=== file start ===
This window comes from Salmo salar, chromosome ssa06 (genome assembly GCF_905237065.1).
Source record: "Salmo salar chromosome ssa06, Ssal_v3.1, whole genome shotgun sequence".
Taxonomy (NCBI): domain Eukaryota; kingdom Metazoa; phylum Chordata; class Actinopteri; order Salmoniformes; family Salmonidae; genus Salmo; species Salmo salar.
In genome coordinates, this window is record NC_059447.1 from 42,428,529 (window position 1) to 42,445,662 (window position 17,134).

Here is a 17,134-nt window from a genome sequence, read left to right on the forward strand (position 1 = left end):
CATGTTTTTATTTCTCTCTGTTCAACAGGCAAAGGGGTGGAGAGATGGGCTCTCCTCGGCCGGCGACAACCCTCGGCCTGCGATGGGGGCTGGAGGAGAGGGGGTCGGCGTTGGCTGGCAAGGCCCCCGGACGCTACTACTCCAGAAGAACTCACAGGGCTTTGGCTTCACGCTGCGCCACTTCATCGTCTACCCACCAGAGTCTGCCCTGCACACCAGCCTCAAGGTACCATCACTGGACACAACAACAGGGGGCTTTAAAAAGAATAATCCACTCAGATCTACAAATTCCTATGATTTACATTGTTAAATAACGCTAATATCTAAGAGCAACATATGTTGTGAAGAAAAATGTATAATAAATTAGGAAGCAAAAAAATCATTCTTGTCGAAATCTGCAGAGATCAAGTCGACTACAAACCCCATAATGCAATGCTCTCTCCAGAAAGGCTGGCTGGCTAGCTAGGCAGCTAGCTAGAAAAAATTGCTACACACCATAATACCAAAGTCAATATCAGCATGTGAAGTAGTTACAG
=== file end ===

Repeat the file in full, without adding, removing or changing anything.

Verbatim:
This window comes from Salmo salar, chromosome ssa06 (genome assembly GCF_905237065.1).
Source record: "Salmo salar chromosome ssa06, Ssal_v3.1, whole genome shotgun sequence".
Taxonomy (NCBI): domain Eukaryota; kingdom Metazoa; phylum Chordata; class Actinopteri; order Salmoniformes; family Salmonidae; genus Salmo; species Salmo salar.
In genome coordinates, this window is record NC_059447.1 from 42,428,529 (window position 1) to 42,445,662 (window position 17,134).

Here is a 17,134-nt window from a genome sequence, read left to right on the forward strand (position 1 = left end):
CATGTTTTTATTTCTCTCTGTTCAACAGGCAAAGGGGTGGAGAGATGGGCTCTCCTCGGCCGGCGACAACCCTCGGCCTGCGATGGGGGCTGGAGGAGAGGGGGTCGGCGTTGGCTGGCAAGGCCCCCGGACGCTACTACTCCAGAAGAACTCACAGGGCTTTGGCTTCACGCTGCGCCACTTCATCGTCTACCCACCAGAGTCTGCCCTGCACACCAGCCTCAAGGTACCATCACTGGACACAACAACAGGGGGCTTTAAAAAGAATAATCCACTCAGATCTACAAATTCCTATGATTTACATTGTTAAATAACGCTAATATCTAAGAGCAACATATGTTGTGAAGAAAAATGTATAATAAATTAGGAAGCAAAAAAATCATTCTTGTCGAAATCTGCAGAGATCAAGTCGACTACAAACCCCATAATGCAATGCTCTCTCCAGAAAGGCTGGCTGGCTAGCTAGGCAGCTAGCTAGAAAAAATTGCTACACACCATAATACCAAAGTCAATATCAGCATGTGAAGTAGTTACAG